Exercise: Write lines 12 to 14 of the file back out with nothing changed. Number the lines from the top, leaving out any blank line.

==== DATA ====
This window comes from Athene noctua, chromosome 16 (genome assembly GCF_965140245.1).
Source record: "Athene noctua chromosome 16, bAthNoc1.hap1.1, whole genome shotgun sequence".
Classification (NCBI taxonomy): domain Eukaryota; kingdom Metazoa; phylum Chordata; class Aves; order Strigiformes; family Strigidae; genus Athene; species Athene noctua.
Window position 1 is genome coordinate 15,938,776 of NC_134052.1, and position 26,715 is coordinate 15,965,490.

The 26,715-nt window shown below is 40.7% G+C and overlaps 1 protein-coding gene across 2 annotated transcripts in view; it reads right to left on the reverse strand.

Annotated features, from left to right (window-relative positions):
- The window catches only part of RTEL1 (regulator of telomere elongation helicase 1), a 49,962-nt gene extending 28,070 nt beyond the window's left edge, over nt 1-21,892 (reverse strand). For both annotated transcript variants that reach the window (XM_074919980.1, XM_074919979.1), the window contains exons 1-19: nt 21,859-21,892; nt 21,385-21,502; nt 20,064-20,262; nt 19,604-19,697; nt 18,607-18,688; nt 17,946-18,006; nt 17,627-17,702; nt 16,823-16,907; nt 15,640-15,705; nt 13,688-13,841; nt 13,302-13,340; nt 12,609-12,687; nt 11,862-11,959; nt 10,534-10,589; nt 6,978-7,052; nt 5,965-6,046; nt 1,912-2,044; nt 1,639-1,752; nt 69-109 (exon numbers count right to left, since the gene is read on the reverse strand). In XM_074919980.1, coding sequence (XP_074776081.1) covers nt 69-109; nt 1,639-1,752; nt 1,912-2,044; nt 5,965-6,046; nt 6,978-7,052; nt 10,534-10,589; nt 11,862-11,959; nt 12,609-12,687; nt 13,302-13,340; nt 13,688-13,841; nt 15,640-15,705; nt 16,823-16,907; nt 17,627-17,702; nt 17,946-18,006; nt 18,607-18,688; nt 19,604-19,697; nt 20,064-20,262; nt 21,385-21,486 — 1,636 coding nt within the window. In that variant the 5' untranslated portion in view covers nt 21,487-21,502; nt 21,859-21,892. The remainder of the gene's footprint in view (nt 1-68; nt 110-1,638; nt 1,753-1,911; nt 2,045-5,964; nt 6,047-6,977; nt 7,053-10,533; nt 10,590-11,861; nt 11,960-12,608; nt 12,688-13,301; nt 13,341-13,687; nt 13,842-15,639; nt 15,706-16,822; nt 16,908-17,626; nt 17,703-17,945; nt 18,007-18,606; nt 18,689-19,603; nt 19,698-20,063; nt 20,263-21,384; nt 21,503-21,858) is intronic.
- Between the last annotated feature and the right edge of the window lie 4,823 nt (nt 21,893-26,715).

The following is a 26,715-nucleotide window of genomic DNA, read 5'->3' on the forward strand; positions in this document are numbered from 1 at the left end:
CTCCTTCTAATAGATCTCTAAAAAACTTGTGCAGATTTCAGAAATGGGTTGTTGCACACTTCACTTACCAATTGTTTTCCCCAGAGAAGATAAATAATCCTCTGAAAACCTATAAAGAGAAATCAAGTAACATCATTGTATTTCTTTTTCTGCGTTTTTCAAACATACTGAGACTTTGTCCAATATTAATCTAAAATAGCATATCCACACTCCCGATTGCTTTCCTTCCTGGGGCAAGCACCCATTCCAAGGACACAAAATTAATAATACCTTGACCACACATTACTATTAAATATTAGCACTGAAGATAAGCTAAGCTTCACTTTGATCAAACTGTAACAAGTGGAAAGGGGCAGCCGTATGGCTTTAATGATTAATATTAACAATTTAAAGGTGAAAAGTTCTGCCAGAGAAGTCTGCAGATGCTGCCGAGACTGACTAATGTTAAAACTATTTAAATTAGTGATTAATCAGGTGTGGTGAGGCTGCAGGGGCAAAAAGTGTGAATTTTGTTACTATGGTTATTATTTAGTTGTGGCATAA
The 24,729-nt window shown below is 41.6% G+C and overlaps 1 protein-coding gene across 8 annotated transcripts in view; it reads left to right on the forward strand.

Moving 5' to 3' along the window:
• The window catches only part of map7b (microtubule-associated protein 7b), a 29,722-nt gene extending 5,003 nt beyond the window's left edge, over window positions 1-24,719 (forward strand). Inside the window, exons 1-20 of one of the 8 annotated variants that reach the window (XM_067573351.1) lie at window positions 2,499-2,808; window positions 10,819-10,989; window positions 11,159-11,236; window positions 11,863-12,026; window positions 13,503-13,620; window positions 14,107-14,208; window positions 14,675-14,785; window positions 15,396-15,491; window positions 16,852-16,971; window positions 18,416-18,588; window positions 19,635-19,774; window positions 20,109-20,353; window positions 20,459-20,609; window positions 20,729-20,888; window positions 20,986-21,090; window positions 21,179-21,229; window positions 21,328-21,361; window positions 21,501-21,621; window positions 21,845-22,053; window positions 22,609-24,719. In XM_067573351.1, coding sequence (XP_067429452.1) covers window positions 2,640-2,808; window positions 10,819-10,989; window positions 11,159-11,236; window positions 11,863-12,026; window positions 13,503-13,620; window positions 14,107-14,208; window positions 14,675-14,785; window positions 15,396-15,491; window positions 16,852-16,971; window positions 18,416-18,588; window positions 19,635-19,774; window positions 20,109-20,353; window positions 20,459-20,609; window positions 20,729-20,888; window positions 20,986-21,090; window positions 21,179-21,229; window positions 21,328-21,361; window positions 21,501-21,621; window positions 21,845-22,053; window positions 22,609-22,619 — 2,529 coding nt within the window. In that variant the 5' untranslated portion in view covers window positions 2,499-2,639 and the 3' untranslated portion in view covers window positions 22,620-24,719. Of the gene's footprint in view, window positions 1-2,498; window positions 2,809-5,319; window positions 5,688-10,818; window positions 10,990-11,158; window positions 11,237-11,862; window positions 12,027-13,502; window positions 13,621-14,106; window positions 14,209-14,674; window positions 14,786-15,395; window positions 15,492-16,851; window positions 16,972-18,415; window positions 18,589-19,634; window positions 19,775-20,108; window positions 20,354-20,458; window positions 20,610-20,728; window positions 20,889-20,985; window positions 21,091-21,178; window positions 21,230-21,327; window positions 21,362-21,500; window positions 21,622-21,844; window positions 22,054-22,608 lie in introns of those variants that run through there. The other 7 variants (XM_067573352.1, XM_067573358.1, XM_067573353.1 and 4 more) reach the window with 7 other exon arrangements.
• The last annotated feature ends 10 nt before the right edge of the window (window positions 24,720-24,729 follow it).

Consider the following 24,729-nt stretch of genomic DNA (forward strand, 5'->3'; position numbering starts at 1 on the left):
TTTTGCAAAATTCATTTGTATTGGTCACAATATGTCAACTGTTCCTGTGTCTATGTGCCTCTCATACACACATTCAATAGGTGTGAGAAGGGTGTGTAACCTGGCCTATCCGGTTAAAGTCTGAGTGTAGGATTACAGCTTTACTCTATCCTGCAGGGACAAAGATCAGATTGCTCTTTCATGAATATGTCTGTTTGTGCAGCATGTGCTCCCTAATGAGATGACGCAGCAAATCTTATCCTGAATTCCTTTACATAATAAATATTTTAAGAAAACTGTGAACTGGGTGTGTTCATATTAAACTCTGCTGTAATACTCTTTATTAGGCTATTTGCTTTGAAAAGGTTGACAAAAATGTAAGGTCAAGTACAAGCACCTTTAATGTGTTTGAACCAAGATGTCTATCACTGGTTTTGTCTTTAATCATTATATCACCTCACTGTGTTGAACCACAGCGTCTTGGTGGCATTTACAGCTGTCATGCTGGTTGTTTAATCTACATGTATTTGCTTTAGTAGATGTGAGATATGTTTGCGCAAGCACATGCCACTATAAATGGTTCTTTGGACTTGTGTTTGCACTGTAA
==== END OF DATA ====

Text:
Moving 5' to 3' along the window:
• The window catches only part of map7b (microtubule-associated protein 7b), a 29,722-nt gene extending 5,003 nt beyond the window's left edge, over window positions 1-24,719 (forward strand). Inside the window, exons 1-20 of one of the 8 annotated variants that reach the window (XM_067573351.1) lie at window positions 2,499-2,808; window positions 10,819-10,989; window positions 11,159-11,236; window positions 11,863-12,026; window positions 13,503-13,620; window positions 14,107-14,208; window positions 14,675-14,785; window positions 15,396-15,491; window positions 16,852-16,971; window positions 18,416-18,588; window positions 19,635-19,774; window positions 20,109-20,353; window positions 20,459-20,609; window positions 20,729-20,888; window positions 20,986-21,090; window positions 21,179-21,229; window positions 21,328-21,361; window positions 21,501-21,621; window positions 21,845-22,053; window positions 22,609-24,719. In XM_067573351.1, coding sequence (XP_067429452.1) covers window positions 2,640-2,808; window positions 10,819-10,989; window positions 11,159-11,236; window positions 11,863-12,026; window positions 13,503-13,620; window positions 14,107-14,208; window positions 14,675-14,785; window positions 15,396-15,491; window positions 16,852-16,971; window positions 18,416-18,588; window positions 19,635-19,774; window positions 20,109-20,353; window positions 20,459-20,609; window positions 20,729-20,888; window positions 20,986-21,090; window positions 21,179-21,229; window positions 21,328-21,361; window positions 21,501-21,621; window positions 21,845-22,053; window positions 22,609-22,619 — 2,529 coding nt within the window. In that variant the 5' untranslated portion in view covers window positions 2,499-2,639 and the 3' untranslated portion in view covers window positions 22,620-24,719. Of the gene's footprint in view, window positions 1-2,498; window positions 2,809-5,319; window positions 5,688-10,818; window positions 10,990-11,158; window positions 11,237-11,862; window positions 12,027-13,502; window positions 13,621-14,106; window positions 14,209-14,674; window positions 14,786-15,395; window positions 15,492-16,851; window positions 16,972-18,415; window positions 18,589-19,634; window positions 19,775-20,108; window positions 20,354-20,458; window positions 20,610-20,728; window positions 20,889-20,985; window positions 21,091-21,178; window positions 21,230-21,327; window positions 21,362-21,500; window positions 21,622-21,844; window positions 22,054-22,608 lie in introns of those variants that run through there. The other 7 variants (XM_067573352.1, XM_067573358.1, XM_067573353.1 and 4 more) reach the window with 7 other exon arrangements.
• The last annotated feature ends 10 nt before the right edge of the window (window positions 24,720-24,729 follow it).